Structure and Culture - BFFs
Updated: Feb 18, 2020
Today's blog post is inspired by a recent conversation I had with one of my clients. Their business is doing great! It's growing and expanding to include additional headcount and leadership. Inevitably we got on the topic of the growing need to set boundaries and hold others accountable in the same way the partners do themselves. The hesitation had been that putting in more structure would be at odds with the awesome, flexible culture the company prides itself on.
But Structure and Culture aren't enemies! They're BFFs. For real.
I realize that statement is a little silly and a very informal way to say it, but I want to bust up the myth that if you introduce structure you will kill your entrepreneurial or flexible culture. In fact, structure in and of itself is not going to be at odds with any culture. Let me show you what I mean by taking a quick tangent over towards information technology software development life cycle (SDLC). Don't worry, we won't go deep. Just stay with me!
SDLC has phases (we won't go into methodologies like Agile v. Waterfall here). Just know that at the most basic level SDLC is made up of: Requirements (the "What"), Design (the "How"), Build (the "Make it"), and Test (the "Did you make the What right?"). Good requirements don't have built in designs because that presupposes how you're going to make something. Good requirements are just the What you want at the end. So if your What is "Invoice clients monthly," or "Have a shared location for electronic documents," then the How, or the Design, is the way you accomplish that.
Focus on the What first and then the How.
Now, back to your business. Let's say you are struggling to invoice promptly because people aren't getting their time in when they should. But you don't want to be "one of those places" that makes people submit time every day. Focus on the What first: You want to get invoices out promptly. Boil that requirement down before jumping to the How. If time needs to be in the system by the last day of the month, simply start there. There are many ways to accomplish this and you can set a policy that feels comfortable and in line with your culture.
Is yours a flexible and independent business? Have seasoned resources? No problem. In our example of monthly billing, tell your resources when time has to be submitted and leave it up to them to follow their own path in getting there. Do you have a lot of young employees with great potential but who need coaching? Add a little more oversight by telling resources that time needs to be submitted weekly. It keeps you from getting behind the 8 ball and going crazy at the end of the month. Is submitting time on time simply not a strength of your workforce? Is their focus elsewhere (e.g., making service calls to clients)? Ok, work time entry into the regular business process that everyone follows and train your folks to put in the time at the end of each day, or consider a clock-in / clock-out app which could be an even better fit.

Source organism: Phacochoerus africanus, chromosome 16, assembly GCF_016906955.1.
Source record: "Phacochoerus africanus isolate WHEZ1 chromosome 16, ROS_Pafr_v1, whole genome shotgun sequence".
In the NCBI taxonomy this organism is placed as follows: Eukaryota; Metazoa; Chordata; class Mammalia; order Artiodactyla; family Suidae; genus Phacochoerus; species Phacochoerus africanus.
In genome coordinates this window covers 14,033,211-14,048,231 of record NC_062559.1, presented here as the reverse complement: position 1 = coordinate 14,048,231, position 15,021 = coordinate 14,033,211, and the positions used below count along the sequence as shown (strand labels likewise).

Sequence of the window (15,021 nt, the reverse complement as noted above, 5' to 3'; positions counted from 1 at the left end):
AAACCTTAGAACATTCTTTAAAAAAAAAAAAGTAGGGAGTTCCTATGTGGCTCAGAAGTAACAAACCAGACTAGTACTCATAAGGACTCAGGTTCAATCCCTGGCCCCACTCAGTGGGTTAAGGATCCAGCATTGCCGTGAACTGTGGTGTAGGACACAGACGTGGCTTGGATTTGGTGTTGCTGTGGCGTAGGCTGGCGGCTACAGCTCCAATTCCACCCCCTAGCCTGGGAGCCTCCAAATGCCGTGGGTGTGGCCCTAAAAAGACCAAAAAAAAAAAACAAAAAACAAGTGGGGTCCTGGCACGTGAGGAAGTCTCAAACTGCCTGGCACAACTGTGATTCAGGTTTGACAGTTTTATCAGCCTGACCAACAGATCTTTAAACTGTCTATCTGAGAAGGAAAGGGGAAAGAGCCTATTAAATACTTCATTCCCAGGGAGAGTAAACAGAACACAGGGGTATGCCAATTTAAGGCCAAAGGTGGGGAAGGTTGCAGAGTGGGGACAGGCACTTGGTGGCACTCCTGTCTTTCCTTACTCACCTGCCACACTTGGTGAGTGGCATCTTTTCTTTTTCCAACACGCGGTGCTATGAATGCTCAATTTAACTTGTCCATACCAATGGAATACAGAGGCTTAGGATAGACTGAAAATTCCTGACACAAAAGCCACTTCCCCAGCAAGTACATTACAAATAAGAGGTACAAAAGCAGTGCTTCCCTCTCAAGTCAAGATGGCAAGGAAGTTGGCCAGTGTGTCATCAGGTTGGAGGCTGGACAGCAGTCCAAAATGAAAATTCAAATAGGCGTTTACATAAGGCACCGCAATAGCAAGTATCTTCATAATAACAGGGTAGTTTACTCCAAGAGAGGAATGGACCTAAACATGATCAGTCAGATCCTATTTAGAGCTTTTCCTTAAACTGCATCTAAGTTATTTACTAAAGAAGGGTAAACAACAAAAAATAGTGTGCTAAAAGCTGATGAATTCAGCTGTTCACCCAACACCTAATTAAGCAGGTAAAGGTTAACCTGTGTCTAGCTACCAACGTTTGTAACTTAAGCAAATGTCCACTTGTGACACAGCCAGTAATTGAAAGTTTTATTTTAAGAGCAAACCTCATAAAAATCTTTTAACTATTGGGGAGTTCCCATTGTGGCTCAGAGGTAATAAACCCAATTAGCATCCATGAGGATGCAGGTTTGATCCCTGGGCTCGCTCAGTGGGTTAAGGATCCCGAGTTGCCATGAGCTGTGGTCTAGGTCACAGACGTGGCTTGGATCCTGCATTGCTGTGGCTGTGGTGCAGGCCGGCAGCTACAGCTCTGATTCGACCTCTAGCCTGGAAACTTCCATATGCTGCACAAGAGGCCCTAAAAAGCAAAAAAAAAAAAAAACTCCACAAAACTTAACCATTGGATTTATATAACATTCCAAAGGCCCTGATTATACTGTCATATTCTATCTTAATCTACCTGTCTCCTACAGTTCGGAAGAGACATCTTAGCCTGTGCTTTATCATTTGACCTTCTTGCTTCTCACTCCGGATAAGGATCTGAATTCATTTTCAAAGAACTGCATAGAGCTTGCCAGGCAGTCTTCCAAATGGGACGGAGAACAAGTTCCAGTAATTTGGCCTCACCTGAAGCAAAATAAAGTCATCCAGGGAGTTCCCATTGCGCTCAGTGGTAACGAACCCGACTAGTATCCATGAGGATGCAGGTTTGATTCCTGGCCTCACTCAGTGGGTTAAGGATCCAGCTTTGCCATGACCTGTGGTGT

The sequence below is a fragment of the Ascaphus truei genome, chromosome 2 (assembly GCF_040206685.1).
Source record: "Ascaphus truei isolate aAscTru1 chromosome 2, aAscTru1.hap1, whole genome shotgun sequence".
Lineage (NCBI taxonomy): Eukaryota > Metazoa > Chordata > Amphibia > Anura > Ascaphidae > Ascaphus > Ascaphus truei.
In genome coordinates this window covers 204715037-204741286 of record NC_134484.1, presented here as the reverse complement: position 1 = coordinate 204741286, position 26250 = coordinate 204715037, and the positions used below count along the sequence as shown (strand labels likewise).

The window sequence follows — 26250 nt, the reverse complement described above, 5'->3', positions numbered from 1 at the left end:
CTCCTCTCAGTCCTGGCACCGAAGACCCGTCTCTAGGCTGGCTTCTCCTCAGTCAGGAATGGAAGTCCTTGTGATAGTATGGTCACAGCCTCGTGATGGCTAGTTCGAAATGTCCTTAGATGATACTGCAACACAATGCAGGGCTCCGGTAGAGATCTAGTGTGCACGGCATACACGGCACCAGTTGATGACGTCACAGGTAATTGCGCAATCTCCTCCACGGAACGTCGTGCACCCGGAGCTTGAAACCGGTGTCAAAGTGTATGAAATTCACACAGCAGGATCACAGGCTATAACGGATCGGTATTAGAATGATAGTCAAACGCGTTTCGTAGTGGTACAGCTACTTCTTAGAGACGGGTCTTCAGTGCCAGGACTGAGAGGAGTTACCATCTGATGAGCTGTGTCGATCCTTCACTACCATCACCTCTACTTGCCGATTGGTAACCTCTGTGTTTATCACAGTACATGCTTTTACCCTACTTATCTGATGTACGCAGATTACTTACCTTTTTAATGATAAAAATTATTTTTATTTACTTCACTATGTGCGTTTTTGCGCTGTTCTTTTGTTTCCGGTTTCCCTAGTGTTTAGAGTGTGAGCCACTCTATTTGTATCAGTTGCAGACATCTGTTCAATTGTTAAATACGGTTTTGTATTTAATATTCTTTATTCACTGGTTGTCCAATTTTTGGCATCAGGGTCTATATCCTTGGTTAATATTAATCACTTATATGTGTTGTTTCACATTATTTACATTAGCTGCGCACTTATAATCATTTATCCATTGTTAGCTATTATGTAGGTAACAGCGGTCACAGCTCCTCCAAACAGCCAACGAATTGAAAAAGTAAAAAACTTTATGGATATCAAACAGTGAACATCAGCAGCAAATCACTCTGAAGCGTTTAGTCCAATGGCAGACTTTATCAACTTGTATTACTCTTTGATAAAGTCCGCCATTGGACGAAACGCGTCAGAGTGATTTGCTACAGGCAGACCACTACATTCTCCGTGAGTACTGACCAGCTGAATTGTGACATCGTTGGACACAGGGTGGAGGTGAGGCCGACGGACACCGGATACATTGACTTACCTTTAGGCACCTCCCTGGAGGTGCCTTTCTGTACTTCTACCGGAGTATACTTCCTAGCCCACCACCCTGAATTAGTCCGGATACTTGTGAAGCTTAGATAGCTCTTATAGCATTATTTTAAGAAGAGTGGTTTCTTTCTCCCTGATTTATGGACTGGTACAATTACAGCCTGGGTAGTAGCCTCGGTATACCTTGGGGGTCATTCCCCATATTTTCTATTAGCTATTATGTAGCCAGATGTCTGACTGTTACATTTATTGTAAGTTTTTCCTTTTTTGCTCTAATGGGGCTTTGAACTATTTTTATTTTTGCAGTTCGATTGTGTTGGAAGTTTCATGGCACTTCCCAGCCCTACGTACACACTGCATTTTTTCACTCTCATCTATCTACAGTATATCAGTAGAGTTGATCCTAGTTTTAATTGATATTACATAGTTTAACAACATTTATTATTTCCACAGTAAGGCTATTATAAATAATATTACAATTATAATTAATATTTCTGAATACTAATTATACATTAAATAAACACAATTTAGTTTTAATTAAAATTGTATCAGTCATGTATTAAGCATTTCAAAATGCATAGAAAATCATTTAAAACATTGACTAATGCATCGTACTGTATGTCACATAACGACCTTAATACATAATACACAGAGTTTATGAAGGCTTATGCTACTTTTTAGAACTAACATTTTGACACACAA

Structure can strengthen your Culture!
In all these cases you still get the What you're looking for, but you go about it (How) according to what works best in your culture. Structure is not the enemy of culture. Get them working together and you'll see that they positively reinforce each other.
Think about your own business. Imagine taking one or more of these different approaches to something as mundane as preparing for invoicing. Picking the right one will feel comfortable. Picking the wrong one feels out of place. Extend this same thinking to things like shared document repositories, expense tracking, status reporting, meetings, training, working hours, etc. Supporting the structure of your business with policies, either in number or specificity, that are in line with your culture reaffirms that aspect of your business. Your resources will feel it. Even your clients are likely to notice it. Don't sacrifice the What your business needs. Go for it. Just keep your culture in mind when you go about determining the How and you'll have a stronger business ready for growth.
Hartary Consulting strives to build great client partnerships by providing practical business operations advice to small and medium-sized companies.